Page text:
I remind you that the reason we are gathered this morning on the first day of the week rather than gathering yesterday on the seventh day of the week is because Jesus rose on Sunday. Because He rose on Sunday, in the very early days of the Christian church, the Christians came together to celebrate the Lord’s Day. The Lord’s Day, then, became the Christian Sabbath. Every Sunday that we come together, we celebrate the resurrection of Christ.

The Women Come to Anoint Jesus

Let us look at Mark’s narrative, which is characteristically Markan—very brief. When we first started studying this book, I mentioned that one of the key words in Mark’s gospel is the Greek word euthys, which is translated either “straightway” or “immediately.” He moves rapidly, sticks to the salient facts of the matter, and gives us very little lengthy commentary. To fill out this narrative, we would have to look at the other Gospel records. But let us look today at Mark.

“Now when the Sabbath was past”—the Sabbath finished at sundown on Saturday—“Mary Magdalene, Mary the mother of James, and Salome bought spices.” We recall from last week that Jesus’ burial was made in haste so that it might be accomplished before sundown on Friday and the beginning of the Sabbath. There was no time to buy precious ointment and spices to anoint the body.

The practice of anointing a body with spices of myrrh, aloe, and other precious spices was done not to preserve a corpse but to show respect and devotion to the departed loved one. However, the disciples were not able to perform that task in time for the burial. We do not know where the men were, but presumably they were still cowering in fear, having fled the scene of the crucifixion, and they remained in hiding. But the women who had followed from a distance and been eyewitnesses of the crucifixion took it upon themselves to complete the custom of anointing the body of their Master. As soon as the women were able to engage in commerce after the sun went down on Saturday, they went out and purchased the substances they needed for the task, and they came to anoint Jesus.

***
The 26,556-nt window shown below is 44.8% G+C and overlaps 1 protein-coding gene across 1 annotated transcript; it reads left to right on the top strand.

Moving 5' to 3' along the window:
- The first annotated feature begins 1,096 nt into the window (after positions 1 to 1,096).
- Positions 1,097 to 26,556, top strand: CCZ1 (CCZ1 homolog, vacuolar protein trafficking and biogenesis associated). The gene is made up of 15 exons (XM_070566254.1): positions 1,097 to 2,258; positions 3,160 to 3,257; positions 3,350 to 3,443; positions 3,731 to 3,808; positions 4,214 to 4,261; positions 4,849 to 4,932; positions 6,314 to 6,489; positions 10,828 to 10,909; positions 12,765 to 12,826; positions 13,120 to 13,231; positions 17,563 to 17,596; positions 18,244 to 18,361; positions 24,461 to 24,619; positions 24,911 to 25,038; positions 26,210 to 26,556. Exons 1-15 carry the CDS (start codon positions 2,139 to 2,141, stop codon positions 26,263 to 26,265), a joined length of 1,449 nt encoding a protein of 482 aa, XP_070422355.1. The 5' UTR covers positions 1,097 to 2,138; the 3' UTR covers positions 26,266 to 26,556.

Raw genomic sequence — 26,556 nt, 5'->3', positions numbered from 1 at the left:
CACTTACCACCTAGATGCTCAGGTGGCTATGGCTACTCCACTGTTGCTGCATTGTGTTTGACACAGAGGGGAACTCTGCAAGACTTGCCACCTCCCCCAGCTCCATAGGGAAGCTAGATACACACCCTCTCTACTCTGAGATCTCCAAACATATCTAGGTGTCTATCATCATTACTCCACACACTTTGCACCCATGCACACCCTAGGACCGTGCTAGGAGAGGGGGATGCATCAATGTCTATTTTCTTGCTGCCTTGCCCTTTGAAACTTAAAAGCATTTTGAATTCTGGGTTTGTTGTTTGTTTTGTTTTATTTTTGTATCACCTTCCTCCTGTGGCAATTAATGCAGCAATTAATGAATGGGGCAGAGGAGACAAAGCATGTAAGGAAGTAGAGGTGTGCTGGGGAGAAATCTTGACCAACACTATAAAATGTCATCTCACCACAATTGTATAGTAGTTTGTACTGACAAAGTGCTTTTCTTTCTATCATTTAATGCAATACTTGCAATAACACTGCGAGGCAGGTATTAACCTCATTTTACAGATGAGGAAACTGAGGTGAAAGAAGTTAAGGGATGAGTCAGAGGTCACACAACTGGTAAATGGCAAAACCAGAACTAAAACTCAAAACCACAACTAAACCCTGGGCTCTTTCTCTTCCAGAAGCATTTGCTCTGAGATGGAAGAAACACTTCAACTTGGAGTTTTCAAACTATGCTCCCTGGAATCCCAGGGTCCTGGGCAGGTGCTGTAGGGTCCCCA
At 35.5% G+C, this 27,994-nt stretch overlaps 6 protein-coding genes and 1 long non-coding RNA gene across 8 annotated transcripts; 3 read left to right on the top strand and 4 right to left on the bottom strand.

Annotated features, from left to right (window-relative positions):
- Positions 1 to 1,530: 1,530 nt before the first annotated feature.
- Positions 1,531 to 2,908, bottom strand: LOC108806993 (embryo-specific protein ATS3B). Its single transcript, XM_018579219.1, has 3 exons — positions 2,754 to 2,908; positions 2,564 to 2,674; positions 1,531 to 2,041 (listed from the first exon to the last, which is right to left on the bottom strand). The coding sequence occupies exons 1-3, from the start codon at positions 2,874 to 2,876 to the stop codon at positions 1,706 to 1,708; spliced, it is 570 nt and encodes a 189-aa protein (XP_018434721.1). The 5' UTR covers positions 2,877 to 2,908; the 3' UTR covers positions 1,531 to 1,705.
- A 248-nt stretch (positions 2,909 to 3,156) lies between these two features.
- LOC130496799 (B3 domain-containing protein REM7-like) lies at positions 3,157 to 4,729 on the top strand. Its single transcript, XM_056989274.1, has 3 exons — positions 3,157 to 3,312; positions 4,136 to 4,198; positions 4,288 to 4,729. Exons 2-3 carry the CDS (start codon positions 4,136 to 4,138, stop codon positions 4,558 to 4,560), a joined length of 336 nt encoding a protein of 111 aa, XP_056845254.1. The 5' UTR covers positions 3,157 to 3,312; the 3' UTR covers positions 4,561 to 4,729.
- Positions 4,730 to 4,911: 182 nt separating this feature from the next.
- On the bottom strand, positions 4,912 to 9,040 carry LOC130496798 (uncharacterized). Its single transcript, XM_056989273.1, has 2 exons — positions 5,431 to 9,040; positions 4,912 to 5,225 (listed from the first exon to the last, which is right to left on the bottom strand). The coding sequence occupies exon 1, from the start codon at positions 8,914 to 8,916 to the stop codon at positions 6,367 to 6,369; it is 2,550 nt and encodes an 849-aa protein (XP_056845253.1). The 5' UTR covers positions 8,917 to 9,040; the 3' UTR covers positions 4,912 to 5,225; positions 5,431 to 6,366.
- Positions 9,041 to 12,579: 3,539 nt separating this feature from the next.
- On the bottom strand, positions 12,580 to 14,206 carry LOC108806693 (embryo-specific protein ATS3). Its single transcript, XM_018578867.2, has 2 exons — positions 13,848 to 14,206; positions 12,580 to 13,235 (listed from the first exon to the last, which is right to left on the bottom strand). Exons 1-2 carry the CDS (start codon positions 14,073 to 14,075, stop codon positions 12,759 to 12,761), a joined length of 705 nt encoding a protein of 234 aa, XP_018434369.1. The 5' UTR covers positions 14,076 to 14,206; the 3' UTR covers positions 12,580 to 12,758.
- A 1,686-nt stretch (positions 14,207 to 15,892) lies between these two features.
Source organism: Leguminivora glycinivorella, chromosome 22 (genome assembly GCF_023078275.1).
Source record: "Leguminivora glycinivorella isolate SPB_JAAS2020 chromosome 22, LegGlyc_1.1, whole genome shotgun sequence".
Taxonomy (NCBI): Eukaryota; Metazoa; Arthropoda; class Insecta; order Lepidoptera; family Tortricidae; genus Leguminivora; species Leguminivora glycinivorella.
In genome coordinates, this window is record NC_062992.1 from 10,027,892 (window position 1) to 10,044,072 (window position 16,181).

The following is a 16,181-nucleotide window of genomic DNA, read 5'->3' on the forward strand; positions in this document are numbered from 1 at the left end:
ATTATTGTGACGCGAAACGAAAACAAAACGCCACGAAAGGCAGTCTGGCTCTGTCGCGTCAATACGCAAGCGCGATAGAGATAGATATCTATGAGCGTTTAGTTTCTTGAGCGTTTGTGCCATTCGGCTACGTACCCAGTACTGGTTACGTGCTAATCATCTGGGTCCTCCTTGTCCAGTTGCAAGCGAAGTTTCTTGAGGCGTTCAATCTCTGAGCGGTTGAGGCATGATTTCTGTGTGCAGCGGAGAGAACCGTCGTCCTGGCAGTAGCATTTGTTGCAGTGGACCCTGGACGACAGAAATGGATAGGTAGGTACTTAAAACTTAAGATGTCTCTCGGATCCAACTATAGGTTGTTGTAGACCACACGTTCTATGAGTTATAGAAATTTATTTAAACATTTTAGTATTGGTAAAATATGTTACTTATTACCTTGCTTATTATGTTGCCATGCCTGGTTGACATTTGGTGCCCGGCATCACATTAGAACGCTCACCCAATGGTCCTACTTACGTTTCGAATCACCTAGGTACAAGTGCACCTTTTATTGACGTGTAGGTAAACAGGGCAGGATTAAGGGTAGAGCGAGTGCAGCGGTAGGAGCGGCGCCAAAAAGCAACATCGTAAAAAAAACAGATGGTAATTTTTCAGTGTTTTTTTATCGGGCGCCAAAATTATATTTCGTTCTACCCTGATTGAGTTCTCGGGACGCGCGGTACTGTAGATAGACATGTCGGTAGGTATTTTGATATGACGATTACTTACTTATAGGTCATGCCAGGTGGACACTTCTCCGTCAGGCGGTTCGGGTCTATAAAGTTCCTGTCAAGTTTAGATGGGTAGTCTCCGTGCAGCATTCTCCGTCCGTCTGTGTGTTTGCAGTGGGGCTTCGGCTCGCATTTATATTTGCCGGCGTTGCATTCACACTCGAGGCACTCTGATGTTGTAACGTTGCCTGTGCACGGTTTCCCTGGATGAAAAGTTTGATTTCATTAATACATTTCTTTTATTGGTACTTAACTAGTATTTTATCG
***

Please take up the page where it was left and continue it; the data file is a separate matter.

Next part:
Who Will Roll Away the Stone?

Mark continues: “Very early in the morning, on the first day of the week, they came to the tomb when the sun had risen. And they said among themselves, ‘Who will roll away the stone from the door of the tomb for us?’”

Notice that the men were in hiding. Their question was, “Who will find out that we were numbered among His followers?” The women, however, were fearless in coming out on Sunday morning in broad daylight, after the sun had risen, to go to the tomb of Jesus for the purpose of anointing His body.

The women were not worried about who might see them. Rather, they were worried about how they were going to manage to roll the stone away from the tomb. They knew they did not have the strength to do that, even together. They were hoping that one of the workers who tended to the garden tombs might be present to help them get inside the tomb so they might anoint the body of Jesus.